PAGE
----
AFP- Campaigning for Iraq’s 30 April general election opened on Tuesday, with Prime Minister Nuri Al-Maliki bidding for a third term as his government grapples with the country’s worst bloodshed in years.
Posters went up around Baghdad and across the country as candidates vie for one of 328 parliamentary seats.
No single party is expected to win an absolute majority and previous elections have seen lengthy periods of government formation.
Though not officially confirmed, the vote appears unlikely to take place throughout parts of the western desert province of Anbar, which has been wracked by violence since the beginning of the year, with militants holding control of an entire town on Baghdad’s doorstep.
Iraqi voters have a laundry list of complaints, ranging from lengthy power cuts and poor running water and sewerage to rampant corruption and high levels of unemployment, to say nothing of near-daily attacks that have killed more than 2,200 people this year.
But elections in Iraq are rarely fought over political issues, with parties instead appealing to voters along sectarian, ethnic or tribal lines.
Among the posters already erected, for example, are those that depict tribes voicing their pride over one of their members running for parliament, while others attempt to link would-be lawmakers with political leaders such as Maliki.
“We started putting up our posters in crowded areas of Baghdad, and in places we know many people live and pass through,” said Munaf Al-Haidari, running in the election for a breakaway offshoot of the premier’s party.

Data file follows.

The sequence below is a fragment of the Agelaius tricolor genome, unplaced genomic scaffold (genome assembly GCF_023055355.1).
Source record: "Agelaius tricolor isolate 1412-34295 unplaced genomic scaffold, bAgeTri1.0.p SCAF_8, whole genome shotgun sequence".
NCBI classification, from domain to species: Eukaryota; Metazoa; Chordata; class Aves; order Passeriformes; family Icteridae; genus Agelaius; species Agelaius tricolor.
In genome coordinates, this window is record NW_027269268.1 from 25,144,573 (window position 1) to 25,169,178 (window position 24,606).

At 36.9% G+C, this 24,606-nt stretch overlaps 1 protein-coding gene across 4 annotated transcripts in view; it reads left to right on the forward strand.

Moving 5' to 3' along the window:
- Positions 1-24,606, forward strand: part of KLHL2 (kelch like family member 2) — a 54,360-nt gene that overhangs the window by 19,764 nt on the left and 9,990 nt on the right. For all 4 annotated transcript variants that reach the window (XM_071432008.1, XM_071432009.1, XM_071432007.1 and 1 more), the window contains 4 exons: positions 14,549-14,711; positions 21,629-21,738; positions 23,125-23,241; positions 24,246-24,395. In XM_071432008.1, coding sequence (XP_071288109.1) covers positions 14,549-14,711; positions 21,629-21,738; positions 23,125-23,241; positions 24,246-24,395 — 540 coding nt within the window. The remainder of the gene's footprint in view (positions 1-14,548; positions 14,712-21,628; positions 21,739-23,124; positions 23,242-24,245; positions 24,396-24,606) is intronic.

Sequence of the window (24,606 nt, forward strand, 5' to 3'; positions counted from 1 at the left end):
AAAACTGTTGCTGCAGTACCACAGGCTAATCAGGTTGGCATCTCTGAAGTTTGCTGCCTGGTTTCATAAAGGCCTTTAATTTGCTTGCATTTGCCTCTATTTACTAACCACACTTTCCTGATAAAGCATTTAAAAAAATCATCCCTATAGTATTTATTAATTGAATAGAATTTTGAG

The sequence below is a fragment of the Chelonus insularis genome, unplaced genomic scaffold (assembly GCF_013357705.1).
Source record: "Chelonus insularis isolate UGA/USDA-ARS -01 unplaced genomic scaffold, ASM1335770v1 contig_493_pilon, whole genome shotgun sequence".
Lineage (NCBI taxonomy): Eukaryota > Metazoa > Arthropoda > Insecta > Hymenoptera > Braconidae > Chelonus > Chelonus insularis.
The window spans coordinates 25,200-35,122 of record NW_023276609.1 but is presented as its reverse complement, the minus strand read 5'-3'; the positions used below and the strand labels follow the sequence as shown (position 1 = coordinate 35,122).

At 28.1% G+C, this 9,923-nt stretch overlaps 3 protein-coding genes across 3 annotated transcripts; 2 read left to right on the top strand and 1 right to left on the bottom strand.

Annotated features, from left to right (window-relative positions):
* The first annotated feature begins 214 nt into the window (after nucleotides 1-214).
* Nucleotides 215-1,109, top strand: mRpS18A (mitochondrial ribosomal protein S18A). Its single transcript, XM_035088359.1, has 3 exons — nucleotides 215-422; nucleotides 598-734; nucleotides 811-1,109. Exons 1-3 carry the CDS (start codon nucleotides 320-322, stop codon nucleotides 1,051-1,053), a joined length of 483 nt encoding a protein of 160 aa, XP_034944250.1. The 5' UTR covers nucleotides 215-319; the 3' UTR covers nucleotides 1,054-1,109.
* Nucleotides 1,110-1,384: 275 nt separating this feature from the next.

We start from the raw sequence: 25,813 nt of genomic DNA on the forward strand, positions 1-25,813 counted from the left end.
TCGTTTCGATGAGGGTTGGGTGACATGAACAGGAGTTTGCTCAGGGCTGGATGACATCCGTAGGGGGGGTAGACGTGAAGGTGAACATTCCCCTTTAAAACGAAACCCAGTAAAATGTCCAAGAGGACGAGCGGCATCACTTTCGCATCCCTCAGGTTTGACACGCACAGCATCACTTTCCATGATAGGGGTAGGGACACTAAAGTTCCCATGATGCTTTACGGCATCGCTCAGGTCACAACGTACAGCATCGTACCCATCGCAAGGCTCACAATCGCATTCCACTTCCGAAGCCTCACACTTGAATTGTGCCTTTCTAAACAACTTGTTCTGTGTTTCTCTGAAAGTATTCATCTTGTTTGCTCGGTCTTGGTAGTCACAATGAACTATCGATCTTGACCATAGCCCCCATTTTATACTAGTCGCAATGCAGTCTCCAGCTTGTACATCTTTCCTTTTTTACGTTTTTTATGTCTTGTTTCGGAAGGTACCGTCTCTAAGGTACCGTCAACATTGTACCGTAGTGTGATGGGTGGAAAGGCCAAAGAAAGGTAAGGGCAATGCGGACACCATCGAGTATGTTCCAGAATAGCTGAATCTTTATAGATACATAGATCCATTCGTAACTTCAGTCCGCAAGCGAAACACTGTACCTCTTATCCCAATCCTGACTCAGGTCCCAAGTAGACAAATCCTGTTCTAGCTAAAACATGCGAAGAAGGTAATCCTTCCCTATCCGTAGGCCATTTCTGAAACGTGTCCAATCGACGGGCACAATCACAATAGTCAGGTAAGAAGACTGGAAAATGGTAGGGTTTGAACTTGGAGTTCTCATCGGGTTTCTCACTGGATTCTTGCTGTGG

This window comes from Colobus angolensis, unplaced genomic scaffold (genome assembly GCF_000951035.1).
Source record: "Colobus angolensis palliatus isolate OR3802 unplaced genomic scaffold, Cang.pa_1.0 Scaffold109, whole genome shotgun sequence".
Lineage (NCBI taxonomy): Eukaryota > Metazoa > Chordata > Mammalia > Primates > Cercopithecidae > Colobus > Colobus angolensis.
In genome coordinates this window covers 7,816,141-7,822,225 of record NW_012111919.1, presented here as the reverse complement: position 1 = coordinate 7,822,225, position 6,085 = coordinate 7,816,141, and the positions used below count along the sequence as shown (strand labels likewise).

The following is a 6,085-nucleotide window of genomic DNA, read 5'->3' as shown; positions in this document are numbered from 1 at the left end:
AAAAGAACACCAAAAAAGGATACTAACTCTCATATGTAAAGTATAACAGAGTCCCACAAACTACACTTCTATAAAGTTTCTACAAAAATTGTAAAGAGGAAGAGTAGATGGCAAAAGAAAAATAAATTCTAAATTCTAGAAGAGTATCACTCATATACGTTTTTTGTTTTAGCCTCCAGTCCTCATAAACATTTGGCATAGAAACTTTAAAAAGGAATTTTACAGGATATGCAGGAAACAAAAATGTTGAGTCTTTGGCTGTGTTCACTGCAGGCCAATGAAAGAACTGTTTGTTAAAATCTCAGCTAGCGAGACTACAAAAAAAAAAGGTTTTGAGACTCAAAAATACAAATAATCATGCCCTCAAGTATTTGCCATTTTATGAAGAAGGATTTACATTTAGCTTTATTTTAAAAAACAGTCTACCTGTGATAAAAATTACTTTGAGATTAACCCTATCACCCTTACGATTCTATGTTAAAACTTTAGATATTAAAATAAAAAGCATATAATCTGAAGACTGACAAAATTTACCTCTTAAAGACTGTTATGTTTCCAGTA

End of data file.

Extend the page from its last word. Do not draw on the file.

“We have divided Baghdad into different areas, and we are targeting the areas where we have the most supporters,” Haidari said.
Maliki’s State of Law Alliance is widely seen as the front-runner to secure the largest single number of seats in the polls, Iraq’s first since March 2010.
But the bloc will encounter stiff competition in its traditional Shi’a-dominated heartland of south Iraq from the Citizens list, a formerly powerful group seen as close to Iran, and the Ahrar party that was until recently linked to Shi’a cleric Moqtada Al-Sadr.
In the Sunni-majority west and north, a variety of Sunni blocs are expected to compete for votes including those led by Iraq’s parliament speaker and a deputy prime minister respectively.
And in the autonomous northern Kurdish region, a historic duopoly could be further dented by a relatively new political party that has made inroads in recent polls.
Despite optimism the polls could break a long-standing political deadlock in the fractious national unity government, many voters have expressed cynicism and expect little to change.
“There are new faces, but these are the same old blocs,” said Mazin Rumayadh, a 26-year-old employee of a Baghdad-based food wholesaler.
“There is no need for them to fill the streets with posters – they are only making the streets dirty and causing traffic jams.”
The elections come with violence in Iraq at its highest level since 2008, when the country was just emerging from a brutal sectarian war that left tens of thousands dead.
Analysts and diplomats have voiced fears that militants could try to further up the pace of attacks in a bid to derail the elections.
Sunni militants, who regard the Shi’a-led government as illegitimate and allied with Iran, are often blamed for violence in Iraq.
The elections were briefly thrown into disarray by the mass resignation of the election commission, which blamed political and judicial interference, but the resignations were withdrawn within a week.